City of Houston Mayor’s Commission
Against Gun Violence

Legislative Recommendations

1. Active Shooter Building Codes

We recommend legislation that mandates the establishment of active shooter building codes, and that Independent School Districts update their existing infrastructure in a manner that mitigates the threat of school shootings. School construction in many locations does not adequately address the very real threat of an active shooter on campus. Lack of door locks that do not require a key, glass walls around classroom and offices, lack of security cameras in key locations and lack of fully functional PA systems are indicators that regulation is needed.

All new school buildings should as a minimum standard have:

  • Doors that lock from the inside, without a key, and can be unlocked and opened from the inside, without a key, once locked. (cost neutral)
  • No classrooms should utilize glass or other transparent material as a wall(s) for classrooms or administrative offices.
  • This does not preclude having windows that must have blinds or curtains that block view when needed. (cost neutral)
  • All classes must be held within a classroom, or have a safe haven immediately nearby, should danger arise. The only exception would be athletic functions held outdoors. (cost neutral)
  • All school campuses must have a fully functional PA system, tested regularly, which reaches all classrooms and hallways which can be used to warn occupants of danger. (cost neutral)
  • All campuses must have an Active Shooter medical kit available in the main office to include tourniquets, bandages and other supplies typically needed to treat major trauma. (approximately $300 per school)
  • All school campuses must have an adequate number of security cameras covering all entrances and hallways. The video feed should be readily available to the ISD Police Department. If there is no police department for the ISD, the video should feed to the dispatch center of the local police department responsible for responding to an emergency. (cost neutral for most larger school districts)

Current Legislation:
No current legislation has been filed on this matter.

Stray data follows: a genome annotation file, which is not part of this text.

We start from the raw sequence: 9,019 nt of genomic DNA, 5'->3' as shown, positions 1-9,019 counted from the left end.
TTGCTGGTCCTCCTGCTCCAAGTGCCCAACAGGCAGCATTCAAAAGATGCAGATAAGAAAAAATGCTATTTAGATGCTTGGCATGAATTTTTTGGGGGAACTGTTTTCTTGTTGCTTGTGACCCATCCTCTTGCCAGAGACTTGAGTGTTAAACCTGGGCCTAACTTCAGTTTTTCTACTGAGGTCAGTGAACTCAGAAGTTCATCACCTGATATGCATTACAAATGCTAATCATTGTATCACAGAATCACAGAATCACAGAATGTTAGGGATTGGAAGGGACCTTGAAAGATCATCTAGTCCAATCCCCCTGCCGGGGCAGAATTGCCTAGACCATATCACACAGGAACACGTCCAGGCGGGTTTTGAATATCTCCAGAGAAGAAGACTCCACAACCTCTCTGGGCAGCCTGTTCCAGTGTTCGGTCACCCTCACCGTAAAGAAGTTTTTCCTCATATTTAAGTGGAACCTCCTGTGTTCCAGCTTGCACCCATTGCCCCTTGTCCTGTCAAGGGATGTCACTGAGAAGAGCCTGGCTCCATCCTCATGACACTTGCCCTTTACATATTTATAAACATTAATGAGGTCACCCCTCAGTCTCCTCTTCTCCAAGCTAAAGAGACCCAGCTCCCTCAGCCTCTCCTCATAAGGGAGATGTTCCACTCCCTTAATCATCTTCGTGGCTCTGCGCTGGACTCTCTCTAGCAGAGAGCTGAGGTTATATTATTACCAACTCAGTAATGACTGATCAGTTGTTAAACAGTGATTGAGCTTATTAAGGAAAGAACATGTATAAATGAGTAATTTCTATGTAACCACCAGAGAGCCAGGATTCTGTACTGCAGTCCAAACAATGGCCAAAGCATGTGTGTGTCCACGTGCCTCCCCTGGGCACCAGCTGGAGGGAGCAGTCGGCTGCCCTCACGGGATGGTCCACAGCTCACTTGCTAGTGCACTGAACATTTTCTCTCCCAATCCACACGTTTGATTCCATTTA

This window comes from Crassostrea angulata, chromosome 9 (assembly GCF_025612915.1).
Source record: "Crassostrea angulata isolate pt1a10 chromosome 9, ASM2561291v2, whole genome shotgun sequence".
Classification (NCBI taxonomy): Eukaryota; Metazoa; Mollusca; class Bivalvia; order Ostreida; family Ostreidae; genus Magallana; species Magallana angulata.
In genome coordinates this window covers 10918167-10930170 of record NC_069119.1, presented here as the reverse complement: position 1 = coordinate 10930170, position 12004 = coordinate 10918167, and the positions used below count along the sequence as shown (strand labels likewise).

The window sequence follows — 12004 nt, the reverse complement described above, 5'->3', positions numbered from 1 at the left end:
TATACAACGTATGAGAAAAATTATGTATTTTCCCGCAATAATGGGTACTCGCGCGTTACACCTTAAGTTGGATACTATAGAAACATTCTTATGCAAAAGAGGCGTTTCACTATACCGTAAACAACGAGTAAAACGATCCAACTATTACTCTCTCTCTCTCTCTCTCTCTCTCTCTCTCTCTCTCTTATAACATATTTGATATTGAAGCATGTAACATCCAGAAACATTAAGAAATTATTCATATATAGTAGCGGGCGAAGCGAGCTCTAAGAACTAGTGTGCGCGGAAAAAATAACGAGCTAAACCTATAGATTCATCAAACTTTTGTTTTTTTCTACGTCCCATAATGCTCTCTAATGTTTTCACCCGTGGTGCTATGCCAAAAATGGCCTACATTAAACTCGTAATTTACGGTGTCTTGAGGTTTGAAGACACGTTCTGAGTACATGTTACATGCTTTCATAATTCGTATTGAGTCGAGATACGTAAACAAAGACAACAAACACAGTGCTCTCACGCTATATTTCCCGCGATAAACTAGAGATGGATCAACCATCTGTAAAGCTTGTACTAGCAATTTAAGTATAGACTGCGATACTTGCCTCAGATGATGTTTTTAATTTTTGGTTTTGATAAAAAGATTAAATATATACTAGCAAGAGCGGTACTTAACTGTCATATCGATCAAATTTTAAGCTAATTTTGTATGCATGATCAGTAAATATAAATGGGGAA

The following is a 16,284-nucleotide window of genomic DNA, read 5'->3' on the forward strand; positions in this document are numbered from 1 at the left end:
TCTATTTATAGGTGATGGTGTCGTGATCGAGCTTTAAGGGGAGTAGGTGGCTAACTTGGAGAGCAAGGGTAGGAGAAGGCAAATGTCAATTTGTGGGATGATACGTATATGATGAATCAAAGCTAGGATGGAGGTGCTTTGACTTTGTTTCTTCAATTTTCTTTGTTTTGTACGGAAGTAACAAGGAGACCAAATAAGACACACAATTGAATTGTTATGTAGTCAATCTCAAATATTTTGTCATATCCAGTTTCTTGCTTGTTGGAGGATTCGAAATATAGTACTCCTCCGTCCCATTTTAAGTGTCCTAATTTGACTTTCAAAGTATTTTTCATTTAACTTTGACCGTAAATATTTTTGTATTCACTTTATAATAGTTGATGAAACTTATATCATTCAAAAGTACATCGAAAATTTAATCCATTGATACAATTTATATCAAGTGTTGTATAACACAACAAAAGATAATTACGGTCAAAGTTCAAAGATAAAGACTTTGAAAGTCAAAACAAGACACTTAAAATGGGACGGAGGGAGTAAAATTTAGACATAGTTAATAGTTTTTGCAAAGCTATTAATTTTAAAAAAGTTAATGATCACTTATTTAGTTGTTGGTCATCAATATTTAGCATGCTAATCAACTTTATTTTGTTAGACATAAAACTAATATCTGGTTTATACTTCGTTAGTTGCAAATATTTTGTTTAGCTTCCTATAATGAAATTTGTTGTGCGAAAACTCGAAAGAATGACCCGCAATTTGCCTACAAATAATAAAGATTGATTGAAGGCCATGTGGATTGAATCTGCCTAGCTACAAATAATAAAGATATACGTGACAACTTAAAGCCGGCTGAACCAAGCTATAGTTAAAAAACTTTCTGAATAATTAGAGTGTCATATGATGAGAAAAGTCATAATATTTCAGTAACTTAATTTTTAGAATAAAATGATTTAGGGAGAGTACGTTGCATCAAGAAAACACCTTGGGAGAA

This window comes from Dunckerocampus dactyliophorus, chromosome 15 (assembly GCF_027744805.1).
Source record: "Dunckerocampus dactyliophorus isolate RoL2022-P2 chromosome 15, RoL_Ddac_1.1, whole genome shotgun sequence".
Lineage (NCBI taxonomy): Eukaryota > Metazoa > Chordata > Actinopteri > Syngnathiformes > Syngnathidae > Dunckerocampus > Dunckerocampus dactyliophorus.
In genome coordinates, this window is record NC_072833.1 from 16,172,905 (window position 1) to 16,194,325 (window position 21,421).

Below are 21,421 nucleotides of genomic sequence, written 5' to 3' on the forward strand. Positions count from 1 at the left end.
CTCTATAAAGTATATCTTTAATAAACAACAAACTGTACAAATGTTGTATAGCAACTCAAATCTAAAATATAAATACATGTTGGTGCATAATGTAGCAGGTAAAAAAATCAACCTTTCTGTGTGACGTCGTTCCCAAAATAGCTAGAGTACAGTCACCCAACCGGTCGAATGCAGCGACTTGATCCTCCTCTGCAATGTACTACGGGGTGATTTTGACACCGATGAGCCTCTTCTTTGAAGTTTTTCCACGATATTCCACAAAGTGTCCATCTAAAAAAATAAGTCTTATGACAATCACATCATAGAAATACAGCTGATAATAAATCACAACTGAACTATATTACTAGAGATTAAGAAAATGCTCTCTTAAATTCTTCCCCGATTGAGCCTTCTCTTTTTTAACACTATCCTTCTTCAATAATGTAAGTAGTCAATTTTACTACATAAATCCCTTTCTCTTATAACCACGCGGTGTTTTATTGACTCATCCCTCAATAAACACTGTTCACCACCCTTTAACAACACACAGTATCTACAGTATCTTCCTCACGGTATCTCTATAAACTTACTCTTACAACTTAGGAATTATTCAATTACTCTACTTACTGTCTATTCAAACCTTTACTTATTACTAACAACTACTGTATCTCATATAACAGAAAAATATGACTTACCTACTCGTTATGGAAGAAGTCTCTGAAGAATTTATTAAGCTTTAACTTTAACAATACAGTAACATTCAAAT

2. Institute Background Checks at Gun Shows

The background check loophole, aka “gun show loophole,” refers to the scenario that, barring any additional requirements, prohibited purchasers (including violent offenders) are able to avoid background checks at gun shows by purchasing guns from unlicensed sellers and private individuals. “Private individuals” is a loose term under the Firearm Owners Protection Act that includes any private seller who does not rely on gun sales as the primary means of income.

Pursuant to the Brady Act, if a vendor is a federally licensed firearms dealer (FFL), they are required to perform a background check prior to completing the sale of the firearm.

However, unlicensed sellers (vendors and private individuals) are also permitted to sell firearms at gun shows. As an unlicensed seller, that individual or vendor is not required to keep records of sales, and is not required to perform background checks. Thus, an individual who would be prohibited from purchasing a gun under federal law, such as a felon or domestic abuser, is be able to purchase a gun through an individual or unlicensed vendor.

It is estimated that 25-50% of gun show sales are from unlicensed or private individual sellers. The guns used in the Columbine High School, 101 California Street, and 2010 Pentagon shooting were all purchased at gun shows through this loophole.

Presently, a private seller can rent table space and carry a “private sale,” or other sign that indicates to purchasers that no paperwork, background check, or recordkeeping are required. Sometimes, individual sellers will simply walk around the grounds with a card, allowing others to approach them, and simply perform a transaction without even the exchange of names.

Despite overwhelming public support for universal background checks, Texas does not currently require background checks for firearms sold or traded at gun shows by private individuals or unlicensed vendors.

The Commission recommends state legislative action to close this loophole, requiring universal background checks for any and all firearm sales and/or transactions in the state.

Current Legislation: